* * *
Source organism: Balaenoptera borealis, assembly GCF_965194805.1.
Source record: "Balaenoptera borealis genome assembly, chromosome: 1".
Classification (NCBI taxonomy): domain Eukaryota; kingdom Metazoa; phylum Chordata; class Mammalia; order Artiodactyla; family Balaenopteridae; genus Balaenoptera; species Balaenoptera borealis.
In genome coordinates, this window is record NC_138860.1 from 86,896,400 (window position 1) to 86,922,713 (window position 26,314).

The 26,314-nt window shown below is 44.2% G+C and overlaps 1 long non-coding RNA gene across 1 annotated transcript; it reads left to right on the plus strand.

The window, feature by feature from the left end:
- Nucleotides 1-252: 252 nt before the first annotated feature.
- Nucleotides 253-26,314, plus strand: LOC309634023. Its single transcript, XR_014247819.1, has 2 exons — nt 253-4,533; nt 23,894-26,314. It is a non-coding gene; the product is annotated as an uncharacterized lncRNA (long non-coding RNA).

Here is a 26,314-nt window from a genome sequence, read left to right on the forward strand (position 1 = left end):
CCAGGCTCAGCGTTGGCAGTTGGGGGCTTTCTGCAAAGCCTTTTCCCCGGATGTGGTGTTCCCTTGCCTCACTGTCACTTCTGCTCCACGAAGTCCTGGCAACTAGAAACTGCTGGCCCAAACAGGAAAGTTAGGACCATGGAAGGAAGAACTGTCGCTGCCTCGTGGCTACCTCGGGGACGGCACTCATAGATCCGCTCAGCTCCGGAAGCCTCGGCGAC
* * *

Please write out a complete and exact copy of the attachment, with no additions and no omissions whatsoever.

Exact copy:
Source organism: Balaenoptera borealis, assembly GCF_965194805.1.
Source record: "Balaenoptera borealis genome assembly, chromosome: 1".
Classification (NCBI taxonomy): domain Eukaryota; kingdom Metazoa; phylum Chordata; class Mammalia; order Artiodactyla; family Balaenopteridae; genus Balaenoptera; species Balaenoptera borealis.
In genome coordinates, this window is record NC_138860.1 from 86,896,400 (window position 1) to 86,922,713 (window position 26,314).

The 26,314-nt window shown below is 44.2% G+C and overlaps 1 long non-coding RNA gene across 1 annotated transcript; it reads left to right on the plus strand.

The window, feature by feature from the left end:
- Nucleotides 1-252: 252 nt before the first annotated feature.
- Nucleotides 253-26,314, plus strand: LOC309634023. Its single transcript, XR_014247819.1, has 2 exons — nt 253-4,533; nt 23,894-26,314. It is a non-coding gene; the product is annotated as an uncharacterized lncRNA (long non-coding RNA).

Here is a 26,314-nt window from a genome sequence, read left to right on the forward strand (position 1 = left end):
CCAGGCTCAGCGTTGGCAGTTGGGGGCTTTCTGCAAAGCCTTTTCCCCGGATGTGGTGTTCCCTTGCCTCACTGTCACTTCTGCTCCACGAAGTCCTGGCAACTAGAAACTGCTGGCCCAAACAGGAAAGTTAGGACCATGGAAGGAAGAACTGTCGCTGCCTCGTGGCTACCTCGGGGACGGCACTCATAGATCCGCTCAGCTCCGGAAGCCTCGGCGAC